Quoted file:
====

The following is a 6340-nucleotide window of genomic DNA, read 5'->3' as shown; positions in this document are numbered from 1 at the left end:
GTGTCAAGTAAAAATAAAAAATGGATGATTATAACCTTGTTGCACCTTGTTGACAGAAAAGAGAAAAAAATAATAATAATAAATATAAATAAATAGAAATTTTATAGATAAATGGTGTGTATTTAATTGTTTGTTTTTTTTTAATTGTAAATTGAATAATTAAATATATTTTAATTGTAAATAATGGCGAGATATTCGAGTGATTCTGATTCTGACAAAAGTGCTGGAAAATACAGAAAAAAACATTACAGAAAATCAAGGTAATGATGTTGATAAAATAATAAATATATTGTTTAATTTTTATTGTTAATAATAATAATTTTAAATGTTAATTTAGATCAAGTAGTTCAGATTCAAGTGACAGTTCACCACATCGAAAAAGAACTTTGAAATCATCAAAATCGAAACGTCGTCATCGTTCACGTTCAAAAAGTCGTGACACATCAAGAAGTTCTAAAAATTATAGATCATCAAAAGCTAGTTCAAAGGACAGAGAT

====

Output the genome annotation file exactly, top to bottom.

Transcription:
The following is a 6340-nucleotide window of genomic DNA, read 5'->3' as shown; positions in this document are numbered from 1 at the left end:
GTGTCAAGTAAAAATAAAAAATGGATGATTATAACCTTGTTGCACCTTGTTGACAGAAAAGAGAAAAAAATAATAATAATAAATATAAATAAATAGAAATTTTATAGATAAATGGTGTGTATTTAATTGTTTGTTTTTTTTTAATTGTAAATTGAATAATTAAATATATTTTAATTGTAAATAATGGCGAGATATTCGAGTGATTCTGATTCTGACAAAAGTGCTGGAAAATACAGAAAAAAACATTACAGAAAATCAAGGTAATGATGTTGATAAAATAATAAATATATTGTTTAATTTTTATTGTTAATAATAATAATTTTAAATGTTAATTTAGATCAAGTAGTTCAGATTCAAGTGACAGTTCACCACATCGAAAAAGAACTTTGAAATCATCAAAATCGAAACGTCGTCATCGTTCACGTTCAAAAAGTCGTGACACATCAAGAAGTTCTAAAAATTATAGATCATCAAAAGCTAGTTCAAAGGACAGAGAT